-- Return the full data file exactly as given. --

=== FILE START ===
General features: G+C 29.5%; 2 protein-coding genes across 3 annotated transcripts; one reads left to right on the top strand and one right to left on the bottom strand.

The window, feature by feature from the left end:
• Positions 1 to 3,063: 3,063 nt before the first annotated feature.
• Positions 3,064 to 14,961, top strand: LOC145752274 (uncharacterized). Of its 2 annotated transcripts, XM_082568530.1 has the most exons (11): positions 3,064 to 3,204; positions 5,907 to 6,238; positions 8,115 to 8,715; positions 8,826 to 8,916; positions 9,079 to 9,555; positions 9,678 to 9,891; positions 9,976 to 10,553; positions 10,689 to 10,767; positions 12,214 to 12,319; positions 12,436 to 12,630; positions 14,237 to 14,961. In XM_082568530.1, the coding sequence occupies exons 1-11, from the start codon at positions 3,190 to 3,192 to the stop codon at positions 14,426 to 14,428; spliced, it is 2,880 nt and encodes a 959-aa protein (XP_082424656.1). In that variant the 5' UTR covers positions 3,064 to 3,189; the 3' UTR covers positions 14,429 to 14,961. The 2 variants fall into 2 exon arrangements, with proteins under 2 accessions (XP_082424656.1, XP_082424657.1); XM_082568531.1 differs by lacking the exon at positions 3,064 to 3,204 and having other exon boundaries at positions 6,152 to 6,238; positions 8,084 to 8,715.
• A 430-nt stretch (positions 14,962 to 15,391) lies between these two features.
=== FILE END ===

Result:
General features: G+C 29.5%; 2 protein-coding genes across 3 annotated transcripts; one reads left to right on the top strand and one right to left on the bottom strand.

The window, feature by feature from the left end:
• Positions 1 to 3,063: 3,063 nt before the first annotated feature.
• Positions 3,064 to 14,961, top strand: LOC145752274 (uncharacterized). Of its 2 annotated transcripts, XM_082568530.1 has the most exons (11): positions 3,064 to 3,204; positions 5,907 to 6,238; positions 8,115 to 8,715; positions 8,826 to 8,916; positions 9,079 to 9,555; positions 9,678 to 9,891; positions 9,976 to 10,553; positions 10,689 to 10,767; positions 12,214 to 12,319; positions 12,436 to 12,630; positions 14,237 to 14,961. In XM_082568530.1, the coding sequence occupies exons 1-11, from the start codon at positions 3,190 to 3,192 to the stop codon at positions 14,426 to 14,428; spliced, it is 2,880 nt and encodes a 959-aa protein (XP_082424656.1). In that variant the 5' UTR covers positions 3,064 to 3,189; the 3' UTR covers positions 14,429 to 14,961. The 2 variants fall into 2 exon arrangements, with proteins under 2 accessions (XP_082424656.1, XP_082424657.1); XM_082568531.1 differs by lacking the exon at positions 3,064 to 3,204 and having other exon boundaries at positions 6,152 to 6,238; positions 8,084 to 8,715.
• A 430-nt stretch (positions 14,962 to 15,391) lies between these two features.